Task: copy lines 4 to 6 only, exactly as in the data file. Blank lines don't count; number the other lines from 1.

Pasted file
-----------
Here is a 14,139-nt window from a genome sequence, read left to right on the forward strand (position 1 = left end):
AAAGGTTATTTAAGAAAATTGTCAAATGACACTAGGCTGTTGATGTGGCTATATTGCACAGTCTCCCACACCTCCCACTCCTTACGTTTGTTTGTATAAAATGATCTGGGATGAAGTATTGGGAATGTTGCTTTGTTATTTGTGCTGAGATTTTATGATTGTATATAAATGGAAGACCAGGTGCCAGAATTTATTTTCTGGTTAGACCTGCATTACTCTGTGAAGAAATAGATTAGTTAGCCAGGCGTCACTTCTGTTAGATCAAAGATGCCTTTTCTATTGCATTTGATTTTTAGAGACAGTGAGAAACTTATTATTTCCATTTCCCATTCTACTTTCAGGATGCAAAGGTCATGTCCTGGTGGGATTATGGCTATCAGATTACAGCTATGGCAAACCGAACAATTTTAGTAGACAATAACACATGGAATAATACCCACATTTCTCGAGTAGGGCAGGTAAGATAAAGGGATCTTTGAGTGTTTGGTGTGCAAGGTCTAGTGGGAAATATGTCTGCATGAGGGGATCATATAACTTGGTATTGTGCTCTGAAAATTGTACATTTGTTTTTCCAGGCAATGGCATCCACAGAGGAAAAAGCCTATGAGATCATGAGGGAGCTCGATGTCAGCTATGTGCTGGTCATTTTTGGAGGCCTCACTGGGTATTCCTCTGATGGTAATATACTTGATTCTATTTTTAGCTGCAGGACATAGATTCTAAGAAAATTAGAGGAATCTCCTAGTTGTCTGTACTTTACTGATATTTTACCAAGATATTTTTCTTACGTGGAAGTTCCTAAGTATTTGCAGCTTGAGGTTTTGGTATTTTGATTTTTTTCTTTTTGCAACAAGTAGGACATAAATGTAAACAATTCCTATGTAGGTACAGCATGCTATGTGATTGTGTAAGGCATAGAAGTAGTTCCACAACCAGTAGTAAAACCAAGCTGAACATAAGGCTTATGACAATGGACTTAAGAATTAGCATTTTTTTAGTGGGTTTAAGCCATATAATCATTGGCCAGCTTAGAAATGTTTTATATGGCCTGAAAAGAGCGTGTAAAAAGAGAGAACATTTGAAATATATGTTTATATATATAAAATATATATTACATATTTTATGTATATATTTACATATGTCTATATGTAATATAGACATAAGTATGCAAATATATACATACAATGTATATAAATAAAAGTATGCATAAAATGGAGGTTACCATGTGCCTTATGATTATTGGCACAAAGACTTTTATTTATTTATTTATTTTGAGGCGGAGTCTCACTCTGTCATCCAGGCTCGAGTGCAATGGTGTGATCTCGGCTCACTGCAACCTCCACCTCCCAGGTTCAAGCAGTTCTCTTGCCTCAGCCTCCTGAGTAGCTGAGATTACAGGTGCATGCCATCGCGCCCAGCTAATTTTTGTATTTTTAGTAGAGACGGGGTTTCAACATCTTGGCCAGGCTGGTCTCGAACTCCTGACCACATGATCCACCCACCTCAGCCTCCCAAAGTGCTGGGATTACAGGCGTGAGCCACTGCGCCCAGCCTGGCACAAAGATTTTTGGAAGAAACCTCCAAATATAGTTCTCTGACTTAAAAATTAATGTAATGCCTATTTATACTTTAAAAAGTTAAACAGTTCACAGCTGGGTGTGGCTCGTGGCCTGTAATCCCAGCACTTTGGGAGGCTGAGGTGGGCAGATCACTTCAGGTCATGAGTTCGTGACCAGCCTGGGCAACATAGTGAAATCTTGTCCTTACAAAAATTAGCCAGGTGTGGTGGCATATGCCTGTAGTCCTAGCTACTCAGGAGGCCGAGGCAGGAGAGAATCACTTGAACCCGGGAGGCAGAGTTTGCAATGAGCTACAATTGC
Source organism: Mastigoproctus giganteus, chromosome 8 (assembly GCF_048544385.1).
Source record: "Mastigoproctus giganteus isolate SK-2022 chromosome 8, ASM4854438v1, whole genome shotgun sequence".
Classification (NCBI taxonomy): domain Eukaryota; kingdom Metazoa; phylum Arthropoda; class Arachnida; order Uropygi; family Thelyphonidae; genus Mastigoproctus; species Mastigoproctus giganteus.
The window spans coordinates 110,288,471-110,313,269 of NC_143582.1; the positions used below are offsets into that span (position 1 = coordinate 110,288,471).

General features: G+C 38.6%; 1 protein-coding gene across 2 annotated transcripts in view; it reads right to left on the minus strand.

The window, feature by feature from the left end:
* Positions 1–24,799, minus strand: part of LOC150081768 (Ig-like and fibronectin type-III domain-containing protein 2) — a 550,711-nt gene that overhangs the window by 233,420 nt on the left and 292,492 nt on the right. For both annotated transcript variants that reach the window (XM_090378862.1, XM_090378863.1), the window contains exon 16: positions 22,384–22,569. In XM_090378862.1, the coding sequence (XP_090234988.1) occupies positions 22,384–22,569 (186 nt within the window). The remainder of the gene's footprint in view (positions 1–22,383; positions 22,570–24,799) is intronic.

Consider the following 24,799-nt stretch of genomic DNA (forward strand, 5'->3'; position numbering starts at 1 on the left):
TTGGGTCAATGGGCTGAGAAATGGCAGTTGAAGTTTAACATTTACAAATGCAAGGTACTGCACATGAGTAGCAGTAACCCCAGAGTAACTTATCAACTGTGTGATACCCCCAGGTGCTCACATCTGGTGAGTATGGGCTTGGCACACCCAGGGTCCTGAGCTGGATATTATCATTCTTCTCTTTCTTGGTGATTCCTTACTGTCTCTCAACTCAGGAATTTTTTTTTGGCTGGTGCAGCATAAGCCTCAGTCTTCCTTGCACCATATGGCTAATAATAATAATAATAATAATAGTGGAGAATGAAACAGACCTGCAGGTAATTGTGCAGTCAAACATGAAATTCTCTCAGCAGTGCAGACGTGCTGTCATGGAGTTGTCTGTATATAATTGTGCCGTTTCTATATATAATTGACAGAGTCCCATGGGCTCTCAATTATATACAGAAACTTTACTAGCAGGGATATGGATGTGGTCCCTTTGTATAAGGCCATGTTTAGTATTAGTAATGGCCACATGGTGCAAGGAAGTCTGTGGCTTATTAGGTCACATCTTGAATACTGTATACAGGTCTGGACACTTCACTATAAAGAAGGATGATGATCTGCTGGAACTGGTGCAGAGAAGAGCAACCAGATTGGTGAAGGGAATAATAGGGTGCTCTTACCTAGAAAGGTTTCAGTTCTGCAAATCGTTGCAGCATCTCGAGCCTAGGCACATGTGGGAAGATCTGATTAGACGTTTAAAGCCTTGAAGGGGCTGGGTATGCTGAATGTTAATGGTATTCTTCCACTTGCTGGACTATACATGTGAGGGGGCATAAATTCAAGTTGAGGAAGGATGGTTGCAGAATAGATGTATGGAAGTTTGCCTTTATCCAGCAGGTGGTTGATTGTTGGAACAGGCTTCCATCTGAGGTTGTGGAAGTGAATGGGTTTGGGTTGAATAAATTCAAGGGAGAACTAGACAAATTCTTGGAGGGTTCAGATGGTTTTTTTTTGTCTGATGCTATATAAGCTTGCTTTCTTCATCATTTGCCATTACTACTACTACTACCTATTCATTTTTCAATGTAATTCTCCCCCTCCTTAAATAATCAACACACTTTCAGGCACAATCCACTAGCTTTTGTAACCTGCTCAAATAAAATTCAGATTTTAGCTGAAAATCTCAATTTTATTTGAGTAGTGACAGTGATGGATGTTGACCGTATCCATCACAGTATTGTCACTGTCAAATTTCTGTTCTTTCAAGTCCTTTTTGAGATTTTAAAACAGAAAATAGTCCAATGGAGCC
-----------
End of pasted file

Source record: "Mastigoproctus giganteus isolate SK-2022 chromosome 8, ASM4854438v1, whole genome shotgun sequence".
Classification (NCBI taxonomy): domain Eukaryota; kingdom Metazoa; phylum Arthropoda; class Arachnida; order Uropygi; family Thelyphonidae; genus Mastigoproctus; species Mastigoproctus giganteus.
The window spans coordinates 110,288,471-110,313,269 of NC_143582.1; the positions used below are offsets into that span (position 1 = coordinate 110,288,471).